This cultural emptiness is what makes us look to the cloak of Black American cool, to swaddle ourselves in a rich culture that feels American, but not White. When I tweeted about Asian American’s appropriation of Black American culture, the overwhelming negative responses I received from Asian Americans were evidence of this exact phenomenon.

 

They said that my call to abandon anti-Black appropriation forces them to either 1.) be White or 2.) play into model minority or orientalist “kung fu” stereotypes. It didn’t even occur to them that there is another cultural space to inhabit, that we could form a distinct culture that is not Asian, not White, not Black—but Asian American.

In an interview with NPR, Eddie Huang seemed to articulate this cultural deficit that motived him to take on Blackness. “Growing up in America, so many Chinese people call you American. In my case, they called me Black. And I not only didn’t fit in going back to Taiwan…not only was I not American, I was also not Chinese.”

Another popular response to my tweets is that people like Awkwafina claim to have grown up around Black people and thus are entitled to profit off Blackness. A deeper look reveals the flimsiness of this argument. Awkwafina grew up in the Forest Hills neighborhood of Queens, which is actually 2.5 percent Black, 24 percent Asian and 58 percent White, and her normal speaking voice in every one of her interviews has none of the exaggerated AAVE that she puts on for performances.

For non-Black Asian Americans who actually did grow up in Black neighborhoods, it’s one thing to absorb their culture, it’s another to monetize and exploit Blackness. They are effectively being rewarded for Blackness in a way that Black people are not.

Second, Asian Americans resent the model minority stereotype because we often feel it obscures our suffering and flattens our humanity. Thus, some seek to break out of that mode not by questioning the class and racial hierarchy that we are deeply complicit in, but by extracting Blackness. Awkwafina has even said that she got into hip hop, and her associated persona, because there was something subversive about hip hop.”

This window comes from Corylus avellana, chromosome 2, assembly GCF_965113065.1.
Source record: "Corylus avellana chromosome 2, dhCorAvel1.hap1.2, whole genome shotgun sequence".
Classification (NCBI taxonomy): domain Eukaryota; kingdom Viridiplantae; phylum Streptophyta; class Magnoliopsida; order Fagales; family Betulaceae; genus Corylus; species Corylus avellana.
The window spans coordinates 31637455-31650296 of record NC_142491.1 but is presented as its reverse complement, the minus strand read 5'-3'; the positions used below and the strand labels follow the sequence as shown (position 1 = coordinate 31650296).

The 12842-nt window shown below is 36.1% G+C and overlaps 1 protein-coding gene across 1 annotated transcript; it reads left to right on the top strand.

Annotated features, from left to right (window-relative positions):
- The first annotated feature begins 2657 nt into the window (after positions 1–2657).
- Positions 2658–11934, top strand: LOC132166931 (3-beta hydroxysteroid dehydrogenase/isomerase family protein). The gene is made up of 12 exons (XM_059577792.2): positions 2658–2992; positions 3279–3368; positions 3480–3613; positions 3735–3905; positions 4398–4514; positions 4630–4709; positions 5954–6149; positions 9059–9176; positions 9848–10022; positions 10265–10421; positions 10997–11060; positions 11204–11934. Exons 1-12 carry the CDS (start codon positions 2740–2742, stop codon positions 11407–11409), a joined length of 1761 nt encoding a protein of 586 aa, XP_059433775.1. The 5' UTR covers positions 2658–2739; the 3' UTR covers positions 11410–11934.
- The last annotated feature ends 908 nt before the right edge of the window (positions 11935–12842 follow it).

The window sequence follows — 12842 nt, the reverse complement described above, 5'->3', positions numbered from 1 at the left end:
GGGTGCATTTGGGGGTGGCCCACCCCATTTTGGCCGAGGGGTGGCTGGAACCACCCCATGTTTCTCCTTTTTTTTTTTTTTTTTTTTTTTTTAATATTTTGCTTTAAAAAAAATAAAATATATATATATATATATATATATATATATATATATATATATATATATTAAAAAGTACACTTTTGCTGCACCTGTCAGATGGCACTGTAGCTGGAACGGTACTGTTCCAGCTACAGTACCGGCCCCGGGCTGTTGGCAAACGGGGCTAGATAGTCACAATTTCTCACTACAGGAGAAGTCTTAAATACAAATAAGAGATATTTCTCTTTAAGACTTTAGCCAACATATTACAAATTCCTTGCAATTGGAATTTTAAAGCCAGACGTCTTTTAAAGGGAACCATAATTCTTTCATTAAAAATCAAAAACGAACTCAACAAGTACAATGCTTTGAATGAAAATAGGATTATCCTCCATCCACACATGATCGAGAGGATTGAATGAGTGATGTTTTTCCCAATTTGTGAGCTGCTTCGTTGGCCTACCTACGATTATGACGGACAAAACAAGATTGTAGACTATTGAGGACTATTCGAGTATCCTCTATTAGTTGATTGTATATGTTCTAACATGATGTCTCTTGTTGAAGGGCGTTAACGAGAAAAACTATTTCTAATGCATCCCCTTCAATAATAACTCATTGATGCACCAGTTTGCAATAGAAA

Kenyon Farrow writes in his incredible piece “We Real Cool?: On Hip-Hop, Asian-Americans, Black Folks and Appropriation”: “If first-generation White European immigrants…could use minstrelsy…to not only ensure their status as White people, but also to distance themselves from Black people, can Asian Americans use hip hop (the music, clothing, language and gestures, sans charcoal makeup), and everything it signifies to also assert their dominance over Black bodies, rather than their allegiance to Black liberation?”

Third, despite Black people discussing and writing extensively about the fact that hypervisibility does not equal privilege, the fervor around “Crazy Rich Asians” and the incessant comparisons to “Black Panther” feels like we are resentfully chasing the hypervisibility of Blackness.

The fight for media representation has become one of the most prominent rallying cries among Asian Americans. But applauding performers who trade in caricatures merely asserts our feigned dominance over Blackness and our aspiration to ascend to Whiteness. If we wish to subvert White hegemony, we must step away from this imitation of Whiteness’ exploitation of Blackness.

Muqing M. Zhang is a law student at UCLA School of Law and a writer on race, gender and radical Asian-American politics. She tweets @MuqingMZhang.